The most surprising thing about this newspaper, for someone outside it, is probably how we pick what to write. The process shocked me when I first saw it, and I continue to appreciate it more every week.
First, we have coffee and fresh bread, and then we just talk about what’s interesting. The faint edges of hierarchy slip away. It’s fun — we laugh — it’s surprisingly human and normal. We show our feelings, admit our frustrations. There’s not an oppressive weight of What Has to Be Written. We’re totally comfortable not writing a story, if that story’s a waste. Instead, we focus on where we can add something.
We’re not a daily; we file stories on Monday that you can’t read until Thursday, and might not see until Sunday. So what can we add that will still be interesting a week later?
It’s what makes a weekly paper so much fun to write for. We get to take the time to find things that weren’t in the Facebook version of events, to bring you something that you haven’t already seen.
An example: There was a well-sourced story in last Saturday’s Boston Globe that I admired — but it repeated an assertion that doesn’t hold up under scrutiny, that Provincetown’s large gay population makes it uniquely vulnerable to coronavirus. It’s in the lede and the headline: “Provincetown, the country’s unofficial LGBTQ summer playground, faces a unique challenge this year.” They’re easy dots to connect: HIV, immune system, massive global pandemic.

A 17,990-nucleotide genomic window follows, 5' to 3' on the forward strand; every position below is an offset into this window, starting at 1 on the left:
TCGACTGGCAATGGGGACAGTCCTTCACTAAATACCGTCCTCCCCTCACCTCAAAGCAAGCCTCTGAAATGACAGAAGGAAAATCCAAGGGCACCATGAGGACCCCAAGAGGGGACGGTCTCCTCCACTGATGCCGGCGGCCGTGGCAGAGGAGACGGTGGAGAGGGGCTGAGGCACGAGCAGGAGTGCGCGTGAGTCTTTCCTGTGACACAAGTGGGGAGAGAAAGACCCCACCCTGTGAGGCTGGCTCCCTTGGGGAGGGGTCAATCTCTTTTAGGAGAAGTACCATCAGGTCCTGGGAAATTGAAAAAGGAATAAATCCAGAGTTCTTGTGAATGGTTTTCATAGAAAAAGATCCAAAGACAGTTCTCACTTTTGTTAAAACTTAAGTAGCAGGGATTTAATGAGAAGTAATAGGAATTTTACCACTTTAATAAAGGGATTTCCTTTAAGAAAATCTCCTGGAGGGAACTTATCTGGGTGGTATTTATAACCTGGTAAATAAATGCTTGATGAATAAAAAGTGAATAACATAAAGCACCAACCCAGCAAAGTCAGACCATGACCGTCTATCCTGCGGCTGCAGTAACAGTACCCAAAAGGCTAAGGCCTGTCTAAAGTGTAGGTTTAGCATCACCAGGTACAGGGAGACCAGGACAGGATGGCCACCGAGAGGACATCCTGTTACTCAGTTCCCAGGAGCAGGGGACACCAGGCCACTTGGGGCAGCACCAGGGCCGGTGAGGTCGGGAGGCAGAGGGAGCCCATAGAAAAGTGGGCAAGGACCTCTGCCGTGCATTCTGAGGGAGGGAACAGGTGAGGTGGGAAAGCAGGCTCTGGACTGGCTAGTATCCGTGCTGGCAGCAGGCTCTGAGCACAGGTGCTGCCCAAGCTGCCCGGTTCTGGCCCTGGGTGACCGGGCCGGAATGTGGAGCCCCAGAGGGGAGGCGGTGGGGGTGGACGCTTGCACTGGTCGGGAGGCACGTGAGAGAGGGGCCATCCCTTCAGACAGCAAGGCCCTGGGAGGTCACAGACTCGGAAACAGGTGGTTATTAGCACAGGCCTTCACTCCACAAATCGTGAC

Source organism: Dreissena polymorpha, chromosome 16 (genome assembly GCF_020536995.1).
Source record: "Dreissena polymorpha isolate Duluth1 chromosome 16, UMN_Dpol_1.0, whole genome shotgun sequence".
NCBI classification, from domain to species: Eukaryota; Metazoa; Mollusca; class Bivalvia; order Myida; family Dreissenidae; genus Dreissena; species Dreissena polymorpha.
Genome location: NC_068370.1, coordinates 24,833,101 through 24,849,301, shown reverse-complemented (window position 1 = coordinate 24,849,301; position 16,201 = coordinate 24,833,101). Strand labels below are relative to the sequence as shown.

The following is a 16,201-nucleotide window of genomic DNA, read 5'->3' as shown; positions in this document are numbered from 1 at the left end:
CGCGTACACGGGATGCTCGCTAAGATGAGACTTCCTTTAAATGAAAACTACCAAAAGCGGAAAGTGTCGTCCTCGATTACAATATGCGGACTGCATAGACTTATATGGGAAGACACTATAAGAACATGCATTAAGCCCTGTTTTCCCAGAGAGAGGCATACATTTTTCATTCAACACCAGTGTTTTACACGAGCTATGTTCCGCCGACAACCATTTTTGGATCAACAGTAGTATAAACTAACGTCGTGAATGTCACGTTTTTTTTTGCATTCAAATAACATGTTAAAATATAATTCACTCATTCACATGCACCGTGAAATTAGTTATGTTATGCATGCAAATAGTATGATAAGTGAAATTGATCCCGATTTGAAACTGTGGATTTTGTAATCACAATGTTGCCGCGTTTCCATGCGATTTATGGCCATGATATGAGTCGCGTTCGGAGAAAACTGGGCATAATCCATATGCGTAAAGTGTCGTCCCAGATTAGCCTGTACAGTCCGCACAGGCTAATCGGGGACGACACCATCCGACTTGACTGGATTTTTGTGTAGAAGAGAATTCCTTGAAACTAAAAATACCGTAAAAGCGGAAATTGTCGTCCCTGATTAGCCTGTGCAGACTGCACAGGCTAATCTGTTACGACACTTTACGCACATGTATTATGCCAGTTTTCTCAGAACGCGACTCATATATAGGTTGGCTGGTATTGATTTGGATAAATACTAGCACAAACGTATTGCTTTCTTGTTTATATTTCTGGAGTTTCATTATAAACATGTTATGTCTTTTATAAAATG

A month ago, we kicked around the same questions ourselves, in the Zoom version of our editorial meeting. Our conversation homed in on the word “immunosuppressed,” and we wound up building a story just around that word — who does it mean, and who does it not mean?
I took it, and it was a difficult story to write. The entire medical community was a little preoccupied with lifesaving acts of heroism.
In the end, I spoke with an HIV specialist at NYU, a cancer surgeon on Provincetown’s board of health, and an epidemiologist at Columbia (who wasn’t quoted in my piece). We were able to publish a story that explains who the immunosuppressed are — it turns out, it’s people undergoing cancer treatments, people with organ transplants, people with a variety of medical conditions, including full-blown AIDS — but it very specifically doesn’t mean people with managed and treated HIV. There is no evidence to date that people living with HIV, who overwhelmingly have CD4 counts between 500 and 1600, are in more danger of getting coronavirus, or have worse outcomes during or after Covid-19.
It was a privilege to be able to write that story. Focusing on specifics, hearing experts unpack and unfold them, and then writing a story that’s responsive, but still feels different — that’s a really great day at work.